stop it! you're making me happy!

Submitted by la miller on 14 September, 2009 - 14:47

I strongly recommend the article "[|Is Happiness Catching?]" from Sunday's New York Times Magazine. Science reporter Clive Thompson looks at the research of Nicholas Christakis and James Fowler, who are finding that behaviors like quitting smoking, becoming obese and being happy might be passed around through our social networks.

As I've been trying to redevelop my daily routine to include beneficial things like meditation, exercise and healthy eating, I've been thinking a lot about how I've managed to keep those things up in the past. I realized it had a lot to do with what my friends where doing. For example, I started regularly going to yoga class when someone else I knew was regularly going (and enjoying it). Christakis and Fowler's work seems to support my thinking that to have all those good things as part of my routine, I should be sure that there are friends or friends of friends in my social network also meditating, exercising and eating well.

It also resonates with what I got out of Daniel Goleman's Social Intelligence, which I just finished reading. Humans subconsciously emotionally attune to each other. Neuroscientists think [w:mirror neuron]s have a lot to do with this. So, my cranky mood is not just effecting me, it can get passed on to other people I come in contact with. In other words, if I'm walking around all grumpy, I can potentially infect someone else with my sour mood. If we're thinking in terms of personal responsibility, I probably should not be leaving the house like that.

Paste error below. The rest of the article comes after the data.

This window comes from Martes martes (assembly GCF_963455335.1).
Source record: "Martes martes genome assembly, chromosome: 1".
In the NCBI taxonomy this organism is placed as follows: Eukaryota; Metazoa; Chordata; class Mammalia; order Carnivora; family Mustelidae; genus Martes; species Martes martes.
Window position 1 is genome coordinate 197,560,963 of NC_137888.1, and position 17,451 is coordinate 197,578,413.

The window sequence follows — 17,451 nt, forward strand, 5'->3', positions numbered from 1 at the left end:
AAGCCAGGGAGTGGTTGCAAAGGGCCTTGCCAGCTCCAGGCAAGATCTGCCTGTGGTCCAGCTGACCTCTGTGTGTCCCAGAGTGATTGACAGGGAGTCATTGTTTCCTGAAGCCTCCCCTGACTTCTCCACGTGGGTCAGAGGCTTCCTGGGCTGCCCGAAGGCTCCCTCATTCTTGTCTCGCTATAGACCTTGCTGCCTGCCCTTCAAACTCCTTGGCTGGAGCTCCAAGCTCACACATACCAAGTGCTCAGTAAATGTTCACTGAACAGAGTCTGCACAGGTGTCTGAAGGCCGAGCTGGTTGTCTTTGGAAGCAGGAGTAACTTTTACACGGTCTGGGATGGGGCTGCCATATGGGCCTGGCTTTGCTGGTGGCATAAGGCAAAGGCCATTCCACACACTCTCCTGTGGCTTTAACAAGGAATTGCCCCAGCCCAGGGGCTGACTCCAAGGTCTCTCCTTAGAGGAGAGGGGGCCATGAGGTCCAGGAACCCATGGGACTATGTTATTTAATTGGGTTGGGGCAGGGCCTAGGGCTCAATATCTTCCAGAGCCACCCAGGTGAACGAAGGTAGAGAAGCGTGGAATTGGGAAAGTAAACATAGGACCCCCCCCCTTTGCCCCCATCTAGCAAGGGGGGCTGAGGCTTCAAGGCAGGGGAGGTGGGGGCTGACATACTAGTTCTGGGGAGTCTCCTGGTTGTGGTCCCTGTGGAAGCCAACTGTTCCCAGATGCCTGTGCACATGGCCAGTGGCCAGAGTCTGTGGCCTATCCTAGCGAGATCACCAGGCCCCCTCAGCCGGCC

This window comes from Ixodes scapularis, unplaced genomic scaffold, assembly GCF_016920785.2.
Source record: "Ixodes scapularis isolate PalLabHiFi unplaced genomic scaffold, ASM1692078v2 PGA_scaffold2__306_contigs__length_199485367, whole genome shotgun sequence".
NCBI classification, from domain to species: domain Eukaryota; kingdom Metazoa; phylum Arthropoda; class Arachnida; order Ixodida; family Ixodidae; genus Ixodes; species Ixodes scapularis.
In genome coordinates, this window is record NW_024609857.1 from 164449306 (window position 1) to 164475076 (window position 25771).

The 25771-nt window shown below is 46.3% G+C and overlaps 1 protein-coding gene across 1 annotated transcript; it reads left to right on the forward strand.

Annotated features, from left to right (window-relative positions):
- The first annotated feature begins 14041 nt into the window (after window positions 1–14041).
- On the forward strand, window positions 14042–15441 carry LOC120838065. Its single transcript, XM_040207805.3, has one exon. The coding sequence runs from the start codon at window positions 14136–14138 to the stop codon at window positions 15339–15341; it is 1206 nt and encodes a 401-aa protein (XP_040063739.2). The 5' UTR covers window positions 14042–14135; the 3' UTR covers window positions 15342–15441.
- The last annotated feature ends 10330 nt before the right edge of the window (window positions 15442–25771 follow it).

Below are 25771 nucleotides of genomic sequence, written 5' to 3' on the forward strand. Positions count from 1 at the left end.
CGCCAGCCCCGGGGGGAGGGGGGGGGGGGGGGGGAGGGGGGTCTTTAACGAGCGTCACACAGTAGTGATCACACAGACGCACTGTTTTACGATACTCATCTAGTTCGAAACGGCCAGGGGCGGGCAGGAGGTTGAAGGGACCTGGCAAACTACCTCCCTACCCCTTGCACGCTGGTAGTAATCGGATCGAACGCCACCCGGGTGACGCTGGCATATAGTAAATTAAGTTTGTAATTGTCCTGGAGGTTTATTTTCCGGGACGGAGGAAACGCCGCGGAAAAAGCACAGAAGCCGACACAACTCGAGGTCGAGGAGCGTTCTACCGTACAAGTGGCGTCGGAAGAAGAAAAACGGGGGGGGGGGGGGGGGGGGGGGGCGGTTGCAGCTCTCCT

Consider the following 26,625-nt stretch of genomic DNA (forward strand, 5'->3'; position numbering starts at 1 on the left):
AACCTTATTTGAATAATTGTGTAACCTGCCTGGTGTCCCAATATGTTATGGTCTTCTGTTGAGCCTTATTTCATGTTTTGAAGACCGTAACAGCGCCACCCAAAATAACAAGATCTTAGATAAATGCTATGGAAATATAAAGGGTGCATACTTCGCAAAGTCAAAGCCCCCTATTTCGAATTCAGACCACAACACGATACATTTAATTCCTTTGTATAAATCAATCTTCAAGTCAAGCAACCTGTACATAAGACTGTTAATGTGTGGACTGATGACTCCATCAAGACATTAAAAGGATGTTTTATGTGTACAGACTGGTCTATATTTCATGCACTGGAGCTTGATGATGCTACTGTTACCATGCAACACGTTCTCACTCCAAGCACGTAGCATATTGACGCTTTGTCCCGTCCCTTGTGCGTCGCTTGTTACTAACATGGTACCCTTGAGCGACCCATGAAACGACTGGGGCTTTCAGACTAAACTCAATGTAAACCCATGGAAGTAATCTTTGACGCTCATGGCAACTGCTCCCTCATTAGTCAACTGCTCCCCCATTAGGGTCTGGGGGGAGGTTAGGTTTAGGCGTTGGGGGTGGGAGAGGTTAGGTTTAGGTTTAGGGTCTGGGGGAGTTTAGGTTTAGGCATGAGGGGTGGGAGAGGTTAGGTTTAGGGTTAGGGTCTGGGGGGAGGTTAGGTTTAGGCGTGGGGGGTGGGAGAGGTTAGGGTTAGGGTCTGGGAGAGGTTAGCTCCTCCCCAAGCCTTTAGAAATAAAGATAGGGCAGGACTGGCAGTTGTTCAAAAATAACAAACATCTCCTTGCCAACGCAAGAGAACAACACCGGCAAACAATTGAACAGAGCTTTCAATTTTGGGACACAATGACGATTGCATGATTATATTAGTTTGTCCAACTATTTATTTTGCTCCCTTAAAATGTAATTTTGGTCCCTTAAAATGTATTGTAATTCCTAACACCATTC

From a Buddhist perspective, this makes doing no harm and instead working to be of benefit to humans a very concrete, day-to-day activity. Is my mood uplifting? Or did I just cast a gray cloud over someone else's head?

Thompson writes:

“Even as we are being influenced by others, we can influence others,” Christakis told me when we first met. “And therefore the importance of taking actions that are beneficial to others is heightened. So this network thing can cut both ways, subverting our ability to have free will, but increasing, if you will, the importance of us having free will.”

I encourage you to read the article. It's all good stuff to think about and gives me another reason to keep being mindful of what I'm doing and feeling.